Bunge's Tire & Auto Elgin, IL


M-F: 7:30-6 P.M.
SAT.: 7:30-NOON





June 29, 2017 @ 12:00am

http://bungestire.com/sites/bungestire.com/assets/images/blog-folder/Kid_Car_Wash.jpgSchool’s out, and that means your kids are spending more time than ever around the house. So rather than working on your car by yourself this weekend, why not take the opportunity to teach them about car care? It can be easy, fun and you can build skills and interest that last a lifetime.

A great way to start is to include your child in a car wash. Not only is it fun to get into the swimsuit and enjoy some sunshine—and the inevitable water fight—a comprehensive wash allows you to introduce your child to your car, bumper to bumper and fender to fender. As you clean, explain how an engine works, and how a car’s exhaust system completes what the engine starts. Pop the hood and take them on a brief tour. You don’t have to be a mechanic to help your kid learn the basics.

Also, focus on things your child understands, and tires are perfect for that. Yeah, we know: There’s decades of advanced science in tires. But the big idea is as simple as holding your breath. Show your child a pressure gauge, and allow them to test tire pressure. Together—based on the tire and car manufacturers suggestions—figure out if your tires need more air, and show your child how to top off a low tire. It’s a great way to show that not all car maintenance is difficult, and the most common calls road side services get are flat tires the driver can’t fix.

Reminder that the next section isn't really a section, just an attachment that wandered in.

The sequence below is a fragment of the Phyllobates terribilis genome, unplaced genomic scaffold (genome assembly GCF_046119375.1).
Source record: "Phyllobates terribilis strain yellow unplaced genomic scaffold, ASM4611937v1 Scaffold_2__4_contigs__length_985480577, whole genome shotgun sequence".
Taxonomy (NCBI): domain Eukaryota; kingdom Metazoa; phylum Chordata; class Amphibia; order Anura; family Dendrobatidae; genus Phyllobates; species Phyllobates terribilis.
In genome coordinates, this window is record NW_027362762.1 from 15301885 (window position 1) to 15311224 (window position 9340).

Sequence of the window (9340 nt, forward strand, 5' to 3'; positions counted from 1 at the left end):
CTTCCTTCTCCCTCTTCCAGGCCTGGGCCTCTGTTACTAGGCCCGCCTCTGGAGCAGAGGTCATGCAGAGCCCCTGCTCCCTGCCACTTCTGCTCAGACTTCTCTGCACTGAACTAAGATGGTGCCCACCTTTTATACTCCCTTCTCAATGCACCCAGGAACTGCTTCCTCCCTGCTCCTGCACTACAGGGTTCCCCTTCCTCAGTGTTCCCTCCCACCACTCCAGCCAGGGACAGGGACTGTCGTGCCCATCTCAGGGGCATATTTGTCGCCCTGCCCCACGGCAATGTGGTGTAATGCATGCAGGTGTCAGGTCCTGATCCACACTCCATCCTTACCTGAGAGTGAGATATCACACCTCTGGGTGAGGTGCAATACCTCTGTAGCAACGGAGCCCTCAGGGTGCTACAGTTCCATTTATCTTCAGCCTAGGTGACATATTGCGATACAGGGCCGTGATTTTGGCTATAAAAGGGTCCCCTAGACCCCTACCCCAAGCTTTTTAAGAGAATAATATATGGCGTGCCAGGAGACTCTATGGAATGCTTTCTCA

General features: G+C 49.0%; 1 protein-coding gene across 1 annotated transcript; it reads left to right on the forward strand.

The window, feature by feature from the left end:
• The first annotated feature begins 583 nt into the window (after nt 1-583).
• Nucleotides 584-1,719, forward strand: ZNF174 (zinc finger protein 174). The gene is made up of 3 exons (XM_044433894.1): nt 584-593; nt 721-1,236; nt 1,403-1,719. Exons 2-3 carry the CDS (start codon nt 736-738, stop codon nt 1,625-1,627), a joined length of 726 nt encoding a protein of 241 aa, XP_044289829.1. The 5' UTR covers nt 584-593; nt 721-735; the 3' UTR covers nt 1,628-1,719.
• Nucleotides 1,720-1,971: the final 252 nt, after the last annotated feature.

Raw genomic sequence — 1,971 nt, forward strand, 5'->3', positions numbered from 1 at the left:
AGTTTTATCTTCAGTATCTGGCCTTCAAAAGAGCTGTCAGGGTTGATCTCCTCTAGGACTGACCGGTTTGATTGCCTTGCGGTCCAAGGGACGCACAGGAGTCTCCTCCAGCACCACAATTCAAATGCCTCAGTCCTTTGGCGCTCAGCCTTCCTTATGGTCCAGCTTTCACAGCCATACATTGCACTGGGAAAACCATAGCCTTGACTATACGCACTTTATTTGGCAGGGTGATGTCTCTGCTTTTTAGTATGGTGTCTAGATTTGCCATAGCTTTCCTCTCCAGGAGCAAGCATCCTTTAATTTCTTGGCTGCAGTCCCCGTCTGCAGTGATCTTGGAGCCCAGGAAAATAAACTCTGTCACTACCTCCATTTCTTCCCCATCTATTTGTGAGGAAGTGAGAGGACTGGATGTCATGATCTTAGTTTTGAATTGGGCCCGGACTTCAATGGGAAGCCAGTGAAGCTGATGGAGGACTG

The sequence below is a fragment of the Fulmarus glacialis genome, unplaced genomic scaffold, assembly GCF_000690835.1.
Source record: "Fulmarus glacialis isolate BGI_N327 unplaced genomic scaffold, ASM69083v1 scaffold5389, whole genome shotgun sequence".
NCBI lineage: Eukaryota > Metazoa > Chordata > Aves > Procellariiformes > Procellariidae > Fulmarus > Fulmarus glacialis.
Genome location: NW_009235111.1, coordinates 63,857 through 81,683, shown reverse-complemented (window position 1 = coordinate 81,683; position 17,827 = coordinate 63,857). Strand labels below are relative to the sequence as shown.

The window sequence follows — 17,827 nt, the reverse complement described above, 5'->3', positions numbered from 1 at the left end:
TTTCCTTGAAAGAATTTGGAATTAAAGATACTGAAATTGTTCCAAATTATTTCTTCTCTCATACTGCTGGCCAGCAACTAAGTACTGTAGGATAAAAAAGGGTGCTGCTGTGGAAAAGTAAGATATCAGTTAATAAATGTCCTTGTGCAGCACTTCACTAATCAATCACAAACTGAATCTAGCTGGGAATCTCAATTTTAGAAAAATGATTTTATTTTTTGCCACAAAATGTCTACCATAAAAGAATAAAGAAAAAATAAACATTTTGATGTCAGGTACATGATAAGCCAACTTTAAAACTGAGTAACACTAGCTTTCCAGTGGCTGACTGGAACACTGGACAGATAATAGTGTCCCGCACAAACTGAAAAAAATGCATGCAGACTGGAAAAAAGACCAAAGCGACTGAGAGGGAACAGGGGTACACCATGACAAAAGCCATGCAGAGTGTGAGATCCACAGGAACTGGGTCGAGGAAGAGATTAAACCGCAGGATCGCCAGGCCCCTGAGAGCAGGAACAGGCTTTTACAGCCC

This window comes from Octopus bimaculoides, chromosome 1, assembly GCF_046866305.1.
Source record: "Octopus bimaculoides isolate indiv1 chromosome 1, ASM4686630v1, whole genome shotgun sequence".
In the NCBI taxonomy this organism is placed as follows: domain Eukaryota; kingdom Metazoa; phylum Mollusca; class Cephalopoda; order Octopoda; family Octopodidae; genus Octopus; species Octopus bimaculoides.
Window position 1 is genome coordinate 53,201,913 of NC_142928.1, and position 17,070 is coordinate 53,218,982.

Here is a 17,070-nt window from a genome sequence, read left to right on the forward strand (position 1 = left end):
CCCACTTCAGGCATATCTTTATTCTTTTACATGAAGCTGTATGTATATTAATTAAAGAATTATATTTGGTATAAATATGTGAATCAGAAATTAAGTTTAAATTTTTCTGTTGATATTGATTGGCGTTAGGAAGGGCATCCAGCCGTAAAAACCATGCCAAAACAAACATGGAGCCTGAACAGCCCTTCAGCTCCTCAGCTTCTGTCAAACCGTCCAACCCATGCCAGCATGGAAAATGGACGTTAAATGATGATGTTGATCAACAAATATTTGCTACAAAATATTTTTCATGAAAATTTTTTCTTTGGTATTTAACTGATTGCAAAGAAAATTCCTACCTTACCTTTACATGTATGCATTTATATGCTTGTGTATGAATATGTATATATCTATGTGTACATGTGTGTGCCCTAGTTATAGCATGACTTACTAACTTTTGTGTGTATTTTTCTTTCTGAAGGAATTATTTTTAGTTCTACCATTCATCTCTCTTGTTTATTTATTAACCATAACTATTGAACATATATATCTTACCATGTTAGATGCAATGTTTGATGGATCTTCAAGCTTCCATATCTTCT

Your lights and turn signals are some of the most important parts of your car, both for your safety and the safety of other driver’s. A great way to teach your child about car safety is to check your blinkers, brake lights and headlights together. If your child is old enough, a way to make this more exciting is to allow them to climb behind the wheel. That way, they’ll learn how to activate blinkers and high beams. If any of your lights aren’t working, replacing bulbs in many cars is a simple, DIY project you can easily do together.

As your child gets older, you can start expanding on the knowledge you share today. Some kids might take to working with your car right away, while others might just make it through the basics. Either way, teaching them about your car is fun, and it’ll keep them safe down the road.


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